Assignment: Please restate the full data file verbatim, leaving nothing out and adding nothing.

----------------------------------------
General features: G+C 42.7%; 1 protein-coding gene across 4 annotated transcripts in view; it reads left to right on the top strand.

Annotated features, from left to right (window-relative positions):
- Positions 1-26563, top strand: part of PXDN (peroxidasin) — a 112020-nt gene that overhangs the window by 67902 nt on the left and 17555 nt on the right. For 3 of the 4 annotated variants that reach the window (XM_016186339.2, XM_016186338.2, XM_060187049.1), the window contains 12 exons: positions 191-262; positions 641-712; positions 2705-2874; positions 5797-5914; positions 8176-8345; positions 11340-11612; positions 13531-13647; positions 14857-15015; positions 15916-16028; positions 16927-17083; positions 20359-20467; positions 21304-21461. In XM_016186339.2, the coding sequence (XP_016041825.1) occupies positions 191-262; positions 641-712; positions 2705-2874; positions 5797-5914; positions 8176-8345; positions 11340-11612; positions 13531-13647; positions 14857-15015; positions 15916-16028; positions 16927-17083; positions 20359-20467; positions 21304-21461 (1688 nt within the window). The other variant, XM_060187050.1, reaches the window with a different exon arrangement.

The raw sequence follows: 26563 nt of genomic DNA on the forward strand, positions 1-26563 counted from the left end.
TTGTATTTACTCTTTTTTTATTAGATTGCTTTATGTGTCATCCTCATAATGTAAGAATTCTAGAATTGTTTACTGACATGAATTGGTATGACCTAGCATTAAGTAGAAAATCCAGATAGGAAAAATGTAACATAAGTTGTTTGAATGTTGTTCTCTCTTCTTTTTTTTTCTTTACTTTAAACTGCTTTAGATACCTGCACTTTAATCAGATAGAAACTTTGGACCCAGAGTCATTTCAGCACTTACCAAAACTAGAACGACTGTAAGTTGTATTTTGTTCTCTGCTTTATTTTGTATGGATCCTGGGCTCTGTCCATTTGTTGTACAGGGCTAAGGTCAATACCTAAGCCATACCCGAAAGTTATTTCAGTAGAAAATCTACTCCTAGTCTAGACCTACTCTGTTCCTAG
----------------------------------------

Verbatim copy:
General features: G+C 42.7%; 1 protein-coding gene across 4 annotated transcripts in view; it reads left to right on the top strand.

Annotated features, from left to right (window-relative positions):
- Positions 1-26563, top strand: part of PXDN (peroxidasin) — a 112020-nt gene that overhangs the window by 67902 nt on the left and 17555 nt on the right. For 3 of the 4 annotated variants that reach the window (XM_016186339.2, XM_016186338.2, XM_060187049.1), the window contains 12 exons: positions 191-262; positions 641-712; positions 2705-2874; positions 5797-5914; positions 8176-8345; positions 11340-11612; positions 13531-13647; positions 14857-15015; positions 15916-16028; positions 16927-17083; positions 20359-20467; positions 21304-21461. In XM_016186339.2, the coding sequence (XP_016041825.1) occupies positions 191-262; positions 641-712; positions 2705-2874; positions 5797-5914; positions 8176-8345; positions 11340-11612; positions 13531-13647; positions 14857-15015; positions 15916-16028; positions 16927-17083; positions 20359-20467; positions 21304-21461 (1688 nt within the window). The other variant, XM_060187050.1, reaches the window with a different exon arrangement.

The raw sequence follows: 26563 nt of genomic DNA on the forward strand, positions 1-26563 counted from the left end.
TTGTATTTACTCTTTTTTTATTAGATTGCTTTATGTGTCATCCTCATAATGTAAGAATTCTAGAATTGTTTACTGACATGAATTGGTATGACCTAGCATTAAGTAGAAAATCCAGATAGGAAAAATGTAACATAAGTTGTTTGAATGTTGTTCTCTCTTCTTTTTTTTTCTTTACTTTAAACTGCTTTAGATACCTGCACTTTAATCAGATAGAAACTTTGGACCCAGAGTCATTTCAGCACTTACCAAAACTAGAACGACTGTAAGTTGTATTTTGTTCTCTGCTTTATTTTGTATGGATCCTGGGCTCTGTCCATTTGTTGTACAGGGCTAAGGTCAATACCTAAGCCATACCCGAAAGTTATTTCAGTAGAAAATCTACTCCTAGTCTAGACCTACTCTGTTCCTAG